Their facial features included a pronounced, deeply furrowed brow and a bovine snout. A layer of fine, downy fur covered their hide-thick skin. Two slightly curving horns, which could reach ten centimeters in length, crowned the Grazerite skull. In the early 2370s, fashion called for a tight-fitting cloth cowl to cover the horns. (DS9: "Homefront")
In the script for "Homefront", the Grazerites are described as "having evolved from herbivorous herd animals and as such loathe violence and confrontation." Indeed, their appearance incorporates goat-like traits and their name evokes the term "graze", meaning to feed on grass.
When Herschel Sparber was cast as Jaresh-Inyo, Sparber was aware that the character was a Grazerite, though what the species would look like was unclear to the actor. "Of course nobody knew what a Grazerite was – yet!" Sparber exclaimed. "Most of the actors who auditioned for the role thought of antelopes and gazelles, but I thought of a wildebeest." The performer was under the impression that his unique take on how a Grazerite would behave won him the role. (Star Trek: Deep Space Nine - The Official Poster Magazine, No. 10) However, the DS9 writing staff actually wanted Grazerites to be "somewhat antelopelike," in the words of Robert Hewitt Wolfe. (Star Trek: Deep Space Nine Companion, p. 299)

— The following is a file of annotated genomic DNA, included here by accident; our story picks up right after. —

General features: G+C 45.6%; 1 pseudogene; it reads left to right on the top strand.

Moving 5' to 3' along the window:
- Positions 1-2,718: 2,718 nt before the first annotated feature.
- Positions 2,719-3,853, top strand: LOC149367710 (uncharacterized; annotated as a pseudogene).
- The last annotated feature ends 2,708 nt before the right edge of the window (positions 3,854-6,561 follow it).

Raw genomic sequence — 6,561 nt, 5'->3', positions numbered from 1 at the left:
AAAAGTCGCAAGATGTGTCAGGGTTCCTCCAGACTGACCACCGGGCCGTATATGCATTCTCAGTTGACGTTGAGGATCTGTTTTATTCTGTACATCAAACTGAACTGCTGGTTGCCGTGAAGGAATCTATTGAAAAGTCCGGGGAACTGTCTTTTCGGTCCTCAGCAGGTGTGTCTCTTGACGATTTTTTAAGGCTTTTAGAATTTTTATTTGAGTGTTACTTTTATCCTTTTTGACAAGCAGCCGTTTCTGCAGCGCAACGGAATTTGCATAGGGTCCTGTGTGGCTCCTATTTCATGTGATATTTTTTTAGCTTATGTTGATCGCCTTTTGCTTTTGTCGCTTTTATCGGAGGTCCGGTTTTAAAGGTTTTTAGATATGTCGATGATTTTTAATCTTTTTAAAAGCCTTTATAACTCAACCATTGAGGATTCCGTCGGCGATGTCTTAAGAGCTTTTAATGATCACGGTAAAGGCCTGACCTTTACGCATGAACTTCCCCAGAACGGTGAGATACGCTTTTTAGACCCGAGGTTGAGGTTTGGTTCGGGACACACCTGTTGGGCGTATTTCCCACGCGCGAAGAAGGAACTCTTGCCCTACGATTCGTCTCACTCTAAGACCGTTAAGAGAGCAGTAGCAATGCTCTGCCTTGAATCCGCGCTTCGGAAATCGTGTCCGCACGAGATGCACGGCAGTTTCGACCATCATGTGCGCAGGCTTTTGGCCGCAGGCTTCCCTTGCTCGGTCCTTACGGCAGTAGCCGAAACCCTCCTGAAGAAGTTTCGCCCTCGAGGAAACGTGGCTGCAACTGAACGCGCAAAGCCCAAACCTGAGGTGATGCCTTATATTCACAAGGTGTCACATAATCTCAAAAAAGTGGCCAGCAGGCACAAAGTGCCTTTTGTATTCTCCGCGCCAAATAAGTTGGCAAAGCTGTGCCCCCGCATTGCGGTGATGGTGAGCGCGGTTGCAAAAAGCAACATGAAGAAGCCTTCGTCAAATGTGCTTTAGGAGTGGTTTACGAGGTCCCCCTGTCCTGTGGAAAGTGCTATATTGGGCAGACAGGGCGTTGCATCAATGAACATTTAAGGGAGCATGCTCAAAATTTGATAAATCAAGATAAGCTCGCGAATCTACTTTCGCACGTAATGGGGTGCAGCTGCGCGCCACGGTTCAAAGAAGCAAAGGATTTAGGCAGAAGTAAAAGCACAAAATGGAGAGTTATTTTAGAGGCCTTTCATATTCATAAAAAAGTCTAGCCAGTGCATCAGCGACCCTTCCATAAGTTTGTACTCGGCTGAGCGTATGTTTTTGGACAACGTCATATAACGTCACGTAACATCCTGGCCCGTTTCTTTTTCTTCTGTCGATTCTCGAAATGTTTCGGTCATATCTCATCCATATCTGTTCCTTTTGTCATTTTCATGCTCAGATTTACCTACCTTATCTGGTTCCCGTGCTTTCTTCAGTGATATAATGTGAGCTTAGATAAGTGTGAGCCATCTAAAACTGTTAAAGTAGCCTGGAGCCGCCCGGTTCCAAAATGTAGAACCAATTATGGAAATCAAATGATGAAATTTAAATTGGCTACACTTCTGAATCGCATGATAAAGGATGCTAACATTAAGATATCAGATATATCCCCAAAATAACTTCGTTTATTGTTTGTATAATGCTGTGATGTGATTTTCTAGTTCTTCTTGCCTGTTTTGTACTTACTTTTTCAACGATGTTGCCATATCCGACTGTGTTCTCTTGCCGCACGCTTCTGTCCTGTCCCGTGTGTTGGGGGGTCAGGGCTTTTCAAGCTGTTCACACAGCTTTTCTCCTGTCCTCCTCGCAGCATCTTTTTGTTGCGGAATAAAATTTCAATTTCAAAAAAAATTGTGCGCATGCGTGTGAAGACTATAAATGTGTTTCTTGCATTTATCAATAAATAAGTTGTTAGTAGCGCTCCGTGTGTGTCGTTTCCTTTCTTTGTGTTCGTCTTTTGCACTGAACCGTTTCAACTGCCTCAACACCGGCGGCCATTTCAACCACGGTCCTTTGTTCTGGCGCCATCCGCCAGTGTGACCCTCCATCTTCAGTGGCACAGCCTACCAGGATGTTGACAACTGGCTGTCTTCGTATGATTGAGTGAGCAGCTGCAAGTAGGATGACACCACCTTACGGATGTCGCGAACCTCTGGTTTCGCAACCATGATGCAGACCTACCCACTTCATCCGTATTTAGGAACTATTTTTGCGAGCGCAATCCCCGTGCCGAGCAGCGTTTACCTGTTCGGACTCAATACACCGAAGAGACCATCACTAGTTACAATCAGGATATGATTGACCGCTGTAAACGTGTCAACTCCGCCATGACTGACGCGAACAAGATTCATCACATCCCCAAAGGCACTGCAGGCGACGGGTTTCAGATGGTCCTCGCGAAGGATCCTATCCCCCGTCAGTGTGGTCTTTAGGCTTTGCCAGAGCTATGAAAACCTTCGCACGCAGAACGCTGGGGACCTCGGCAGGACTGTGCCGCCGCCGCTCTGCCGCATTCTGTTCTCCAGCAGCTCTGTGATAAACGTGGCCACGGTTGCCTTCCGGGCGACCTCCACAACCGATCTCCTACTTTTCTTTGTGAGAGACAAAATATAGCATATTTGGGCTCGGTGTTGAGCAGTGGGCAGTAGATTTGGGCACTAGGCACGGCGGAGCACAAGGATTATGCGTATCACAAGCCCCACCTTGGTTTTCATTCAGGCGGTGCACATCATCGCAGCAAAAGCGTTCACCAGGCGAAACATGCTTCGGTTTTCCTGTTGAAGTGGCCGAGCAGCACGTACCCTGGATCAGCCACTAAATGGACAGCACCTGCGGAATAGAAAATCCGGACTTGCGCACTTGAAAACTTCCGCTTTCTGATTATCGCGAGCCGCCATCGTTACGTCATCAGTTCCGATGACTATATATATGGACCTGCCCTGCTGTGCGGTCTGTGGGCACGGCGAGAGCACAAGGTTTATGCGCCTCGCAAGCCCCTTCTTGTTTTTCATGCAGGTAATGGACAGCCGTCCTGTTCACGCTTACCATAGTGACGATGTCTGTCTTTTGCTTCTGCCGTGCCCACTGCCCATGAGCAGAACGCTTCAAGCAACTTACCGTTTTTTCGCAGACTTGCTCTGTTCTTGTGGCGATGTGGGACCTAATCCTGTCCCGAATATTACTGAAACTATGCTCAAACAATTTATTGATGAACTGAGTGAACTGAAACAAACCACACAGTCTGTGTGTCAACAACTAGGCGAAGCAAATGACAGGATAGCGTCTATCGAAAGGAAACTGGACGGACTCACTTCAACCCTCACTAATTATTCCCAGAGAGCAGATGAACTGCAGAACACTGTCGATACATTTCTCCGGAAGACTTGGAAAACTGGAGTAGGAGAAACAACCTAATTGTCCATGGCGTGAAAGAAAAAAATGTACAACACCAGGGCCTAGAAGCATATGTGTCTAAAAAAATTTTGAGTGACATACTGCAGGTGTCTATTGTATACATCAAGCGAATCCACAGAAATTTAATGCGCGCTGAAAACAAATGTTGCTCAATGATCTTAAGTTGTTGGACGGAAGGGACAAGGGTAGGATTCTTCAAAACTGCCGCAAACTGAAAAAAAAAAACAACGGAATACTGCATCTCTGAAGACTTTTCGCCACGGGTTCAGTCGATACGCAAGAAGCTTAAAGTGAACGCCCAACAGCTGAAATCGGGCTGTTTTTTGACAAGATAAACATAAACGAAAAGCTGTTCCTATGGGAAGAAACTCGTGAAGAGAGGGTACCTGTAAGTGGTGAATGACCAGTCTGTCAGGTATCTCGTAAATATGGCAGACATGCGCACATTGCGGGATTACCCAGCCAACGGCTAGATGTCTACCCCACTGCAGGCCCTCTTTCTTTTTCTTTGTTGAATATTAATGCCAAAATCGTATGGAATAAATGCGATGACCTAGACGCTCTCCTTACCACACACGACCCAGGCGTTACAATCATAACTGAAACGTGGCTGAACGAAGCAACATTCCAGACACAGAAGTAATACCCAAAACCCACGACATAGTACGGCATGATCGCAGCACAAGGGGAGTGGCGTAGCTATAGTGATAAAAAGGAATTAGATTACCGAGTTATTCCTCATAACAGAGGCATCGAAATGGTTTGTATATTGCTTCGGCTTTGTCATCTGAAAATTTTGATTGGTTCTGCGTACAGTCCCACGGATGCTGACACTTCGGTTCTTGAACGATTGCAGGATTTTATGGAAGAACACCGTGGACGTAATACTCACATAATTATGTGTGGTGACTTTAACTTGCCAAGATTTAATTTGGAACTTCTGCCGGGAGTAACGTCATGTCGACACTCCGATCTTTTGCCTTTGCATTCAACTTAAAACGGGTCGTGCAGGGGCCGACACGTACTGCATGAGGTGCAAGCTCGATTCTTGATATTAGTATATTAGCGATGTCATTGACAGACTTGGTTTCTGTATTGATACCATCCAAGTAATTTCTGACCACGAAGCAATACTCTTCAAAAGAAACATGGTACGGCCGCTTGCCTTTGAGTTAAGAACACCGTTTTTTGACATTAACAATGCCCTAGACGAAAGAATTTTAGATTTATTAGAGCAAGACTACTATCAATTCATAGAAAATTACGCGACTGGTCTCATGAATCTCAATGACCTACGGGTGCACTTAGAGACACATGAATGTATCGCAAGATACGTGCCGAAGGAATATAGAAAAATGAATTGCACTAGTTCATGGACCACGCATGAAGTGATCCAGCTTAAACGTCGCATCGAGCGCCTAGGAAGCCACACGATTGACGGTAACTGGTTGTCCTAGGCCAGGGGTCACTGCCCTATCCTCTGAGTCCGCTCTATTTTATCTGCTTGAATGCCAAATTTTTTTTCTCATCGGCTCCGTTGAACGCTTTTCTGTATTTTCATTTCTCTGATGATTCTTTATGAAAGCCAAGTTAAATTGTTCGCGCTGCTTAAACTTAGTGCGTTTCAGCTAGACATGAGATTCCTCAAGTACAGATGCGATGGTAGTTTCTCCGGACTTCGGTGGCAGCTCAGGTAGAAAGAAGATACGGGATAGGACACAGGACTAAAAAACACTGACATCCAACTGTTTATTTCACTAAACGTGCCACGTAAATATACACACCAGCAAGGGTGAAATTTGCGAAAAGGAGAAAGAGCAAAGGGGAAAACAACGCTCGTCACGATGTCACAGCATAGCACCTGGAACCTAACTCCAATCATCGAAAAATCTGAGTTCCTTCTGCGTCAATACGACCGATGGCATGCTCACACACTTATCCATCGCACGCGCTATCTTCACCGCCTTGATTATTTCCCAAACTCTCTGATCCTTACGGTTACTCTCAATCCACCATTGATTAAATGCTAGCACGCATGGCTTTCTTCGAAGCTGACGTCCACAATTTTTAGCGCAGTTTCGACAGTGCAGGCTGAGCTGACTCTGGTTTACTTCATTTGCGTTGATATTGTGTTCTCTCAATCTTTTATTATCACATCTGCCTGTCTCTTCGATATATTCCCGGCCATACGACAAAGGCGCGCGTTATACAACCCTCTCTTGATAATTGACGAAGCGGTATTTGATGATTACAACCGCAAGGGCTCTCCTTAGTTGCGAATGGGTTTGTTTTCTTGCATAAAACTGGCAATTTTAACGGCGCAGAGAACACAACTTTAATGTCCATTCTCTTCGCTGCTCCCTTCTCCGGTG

The Grazerite prosthetic mask was fairly heavy. Each day of filming, it took three hours to be applied to the actor's face, and an hour for removal. (Star Trek: Deep Space Nine - The Official Poster Magazine, No. 10)